(The MIT Press, 2014), 117 pages, £17.95
Reviewed by Paola Crespi
A much-needed contribution to the field of media philosophy, sound and digital studies, this book is petit and extremely dense. Part of Brian Massumi and Erin Manning’s Technologies of Lived Abstraction series with MIT Press, Ikoniadou’s latest work shows the extent to which research in the area of affective digital technology and art is steadily progressing.
Ikoniadou’s interest focuses on the notions of rhythm and event and understands them as central for the development of a new non-anthropocentric rhythmanalysis of digital sonic art that helps exploring “the inconceivable, the unnameable, and the unknowable forces of time” (84). The aim of the work is to provide a fresh perspective to a speculative philosophy of media that focuses on the creative unpredictability of the event. The originality with which this goal is successfully achieved provides plenty of food for thought for further scholarship.
Ikoniadou’s work goes a long way toward opening up the notion of rhythm and disentangling it from a tradition of thought that understands it in connection with structure and meter. Rather than being comparable with Platonic form, or Heraclitean flow, rhythm becomes here a “tremulous undulation” (13). The rhythmic and vibrational ontology (see Goodman 2009) here proposed also reminds of debates raised in Modernity and highlights an historical and theoretical continuum that is hinted to in relation to the work of Friedrich Nietzsche, but that could focus more on a non-strictly philosophical heritage (see Bode 2014 and Laban 2014).
From an immanent ontological stance deriving from her radical empiricistic approach, Ikoniadou develops a concept of the event and of ‘futurity’ defined as ‘pure becoming’, in antithesis to ways of understanding the future under the light of probability, and therefore predictability. The author maintains that futurity can provide us with a horizon of freedom and hope in relation to current state of affairs in neo-liberal societies. Contrary to what she identifies as a common critique to abstract materialism, the claim of the book is that exchanging probability with futurity can impact on the way we look art as much as current socio-economic issues.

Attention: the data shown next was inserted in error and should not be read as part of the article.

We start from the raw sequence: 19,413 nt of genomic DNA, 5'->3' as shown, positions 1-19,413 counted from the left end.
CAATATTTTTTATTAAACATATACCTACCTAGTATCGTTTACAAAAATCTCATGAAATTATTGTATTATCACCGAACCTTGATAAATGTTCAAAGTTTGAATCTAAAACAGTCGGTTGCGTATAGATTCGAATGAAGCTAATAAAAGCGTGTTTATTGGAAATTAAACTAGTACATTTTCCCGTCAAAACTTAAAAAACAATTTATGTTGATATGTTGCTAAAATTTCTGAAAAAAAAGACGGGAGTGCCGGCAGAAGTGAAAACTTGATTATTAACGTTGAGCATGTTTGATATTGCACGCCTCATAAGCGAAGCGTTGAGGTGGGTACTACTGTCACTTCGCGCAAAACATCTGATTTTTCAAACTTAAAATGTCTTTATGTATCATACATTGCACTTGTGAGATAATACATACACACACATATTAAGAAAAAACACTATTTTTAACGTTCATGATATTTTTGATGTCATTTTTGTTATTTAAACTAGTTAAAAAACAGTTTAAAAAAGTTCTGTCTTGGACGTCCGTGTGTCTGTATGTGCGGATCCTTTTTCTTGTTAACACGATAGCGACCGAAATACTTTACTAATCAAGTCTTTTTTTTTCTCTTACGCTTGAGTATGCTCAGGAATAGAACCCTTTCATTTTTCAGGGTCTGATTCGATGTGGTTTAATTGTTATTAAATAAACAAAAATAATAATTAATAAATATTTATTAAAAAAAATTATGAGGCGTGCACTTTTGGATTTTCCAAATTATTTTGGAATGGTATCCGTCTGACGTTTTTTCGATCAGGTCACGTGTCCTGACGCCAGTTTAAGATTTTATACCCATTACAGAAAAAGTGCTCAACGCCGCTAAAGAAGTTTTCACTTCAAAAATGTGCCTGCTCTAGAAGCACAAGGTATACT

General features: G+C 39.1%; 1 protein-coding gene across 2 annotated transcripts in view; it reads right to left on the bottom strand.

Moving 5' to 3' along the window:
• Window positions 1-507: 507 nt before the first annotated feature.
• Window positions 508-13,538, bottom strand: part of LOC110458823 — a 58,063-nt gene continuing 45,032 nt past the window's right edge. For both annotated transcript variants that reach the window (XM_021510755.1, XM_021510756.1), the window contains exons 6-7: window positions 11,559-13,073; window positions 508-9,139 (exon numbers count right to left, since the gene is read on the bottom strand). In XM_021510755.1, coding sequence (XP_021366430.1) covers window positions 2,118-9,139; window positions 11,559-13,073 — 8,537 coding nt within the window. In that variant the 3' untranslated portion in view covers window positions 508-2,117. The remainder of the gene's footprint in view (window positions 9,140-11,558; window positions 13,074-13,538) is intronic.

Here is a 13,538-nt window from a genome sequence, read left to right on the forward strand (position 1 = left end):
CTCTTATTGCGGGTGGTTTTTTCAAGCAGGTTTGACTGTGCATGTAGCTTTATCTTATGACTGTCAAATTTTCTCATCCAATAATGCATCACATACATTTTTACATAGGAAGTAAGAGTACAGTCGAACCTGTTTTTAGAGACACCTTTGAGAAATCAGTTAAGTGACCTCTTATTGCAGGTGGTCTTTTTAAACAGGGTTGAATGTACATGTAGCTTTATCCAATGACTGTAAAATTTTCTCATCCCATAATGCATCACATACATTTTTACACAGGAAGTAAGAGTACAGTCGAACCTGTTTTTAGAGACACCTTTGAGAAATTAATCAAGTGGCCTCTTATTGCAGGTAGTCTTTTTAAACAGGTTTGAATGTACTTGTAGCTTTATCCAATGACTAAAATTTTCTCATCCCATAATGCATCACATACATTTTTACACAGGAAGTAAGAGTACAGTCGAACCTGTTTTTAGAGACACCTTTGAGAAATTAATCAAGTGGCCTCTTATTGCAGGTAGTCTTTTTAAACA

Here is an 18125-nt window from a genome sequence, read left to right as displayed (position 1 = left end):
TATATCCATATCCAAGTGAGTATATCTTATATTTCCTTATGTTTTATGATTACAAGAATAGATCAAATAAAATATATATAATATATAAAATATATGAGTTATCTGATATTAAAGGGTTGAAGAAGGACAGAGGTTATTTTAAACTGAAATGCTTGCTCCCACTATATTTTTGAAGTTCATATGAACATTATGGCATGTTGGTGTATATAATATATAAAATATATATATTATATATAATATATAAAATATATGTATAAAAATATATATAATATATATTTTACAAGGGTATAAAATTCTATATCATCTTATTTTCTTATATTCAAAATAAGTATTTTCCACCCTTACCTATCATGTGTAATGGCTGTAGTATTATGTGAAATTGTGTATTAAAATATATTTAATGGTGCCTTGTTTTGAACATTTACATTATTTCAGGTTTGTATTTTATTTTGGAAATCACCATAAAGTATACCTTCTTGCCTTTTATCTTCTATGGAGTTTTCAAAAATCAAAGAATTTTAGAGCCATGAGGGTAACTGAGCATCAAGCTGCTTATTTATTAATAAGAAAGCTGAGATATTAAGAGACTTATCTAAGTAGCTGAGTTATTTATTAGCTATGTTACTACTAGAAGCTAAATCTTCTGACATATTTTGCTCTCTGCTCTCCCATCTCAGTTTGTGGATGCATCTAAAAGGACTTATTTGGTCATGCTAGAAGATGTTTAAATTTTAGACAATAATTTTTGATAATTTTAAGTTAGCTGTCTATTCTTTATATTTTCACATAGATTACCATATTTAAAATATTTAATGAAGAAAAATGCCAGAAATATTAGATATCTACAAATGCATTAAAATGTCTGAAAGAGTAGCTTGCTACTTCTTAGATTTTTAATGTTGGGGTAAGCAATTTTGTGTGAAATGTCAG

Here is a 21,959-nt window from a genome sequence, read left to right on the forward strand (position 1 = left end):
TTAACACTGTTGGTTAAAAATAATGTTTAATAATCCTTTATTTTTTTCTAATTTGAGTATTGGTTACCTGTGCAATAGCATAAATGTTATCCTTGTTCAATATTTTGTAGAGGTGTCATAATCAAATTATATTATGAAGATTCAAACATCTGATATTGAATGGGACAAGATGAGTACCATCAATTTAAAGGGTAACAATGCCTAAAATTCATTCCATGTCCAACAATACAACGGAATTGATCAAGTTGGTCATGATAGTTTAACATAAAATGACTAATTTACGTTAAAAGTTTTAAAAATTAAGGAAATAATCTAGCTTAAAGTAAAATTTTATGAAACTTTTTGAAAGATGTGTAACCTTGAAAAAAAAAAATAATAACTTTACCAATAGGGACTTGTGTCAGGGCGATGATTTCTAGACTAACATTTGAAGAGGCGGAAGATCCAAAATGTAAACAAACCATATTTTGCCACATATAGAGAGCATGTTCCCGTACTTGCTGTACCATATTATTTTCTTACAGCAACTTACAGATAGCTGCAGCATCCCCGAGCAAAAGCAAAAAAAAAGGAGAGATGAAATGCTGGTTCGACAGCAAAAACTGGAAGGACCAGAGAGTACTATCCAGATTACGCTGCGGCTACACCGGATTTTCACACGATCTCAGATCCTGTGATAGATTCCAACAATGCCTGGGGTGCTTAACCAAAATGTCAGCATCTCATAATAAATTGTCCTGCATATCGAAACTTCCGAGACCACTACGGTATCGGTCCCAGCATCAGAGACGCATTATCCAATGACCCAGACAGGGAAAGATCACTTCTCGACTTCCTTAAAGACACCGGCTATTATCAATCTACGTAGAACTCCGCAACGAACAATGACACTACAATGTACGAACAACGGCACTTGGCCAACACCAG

Sonic art is successfully presented in the book as an exemplary milieu where the unpredictable aspects of the rhythmic event may be evanescently and pre-consciously felt. Besides aiming to disentangle sound studies from music studies, the focus on the digital proposes, importantly, to revise theories that depict it as necessarily discreet versus a putative continuous analogue tight theoretically to (a restricted view of) the Bergsonian duree. Moreover, the digital also provides the author with a common denominator to explore other non-strictly sound-related examples of interactive media art.
The reader is taken on a compelling tour encompassing thought-experiments, the vibratory life of cells, the affection of media environments, the digital agencies of ‘hertizian architectures’, dream-like states of altered perception, digital moving-images both in their capacity to upset the notion of time and in their ability to surprise us in their making.
These examples are assembled following a meta-methodology taken from the work of Felix Guattari and entailing “the production of transversal assemblages between heterogeneous fields” with the aim of “construct[ing] a middle-space” (10). In this sense we might say that the author is also sketching out the outline of a rhythmic methodology in itself.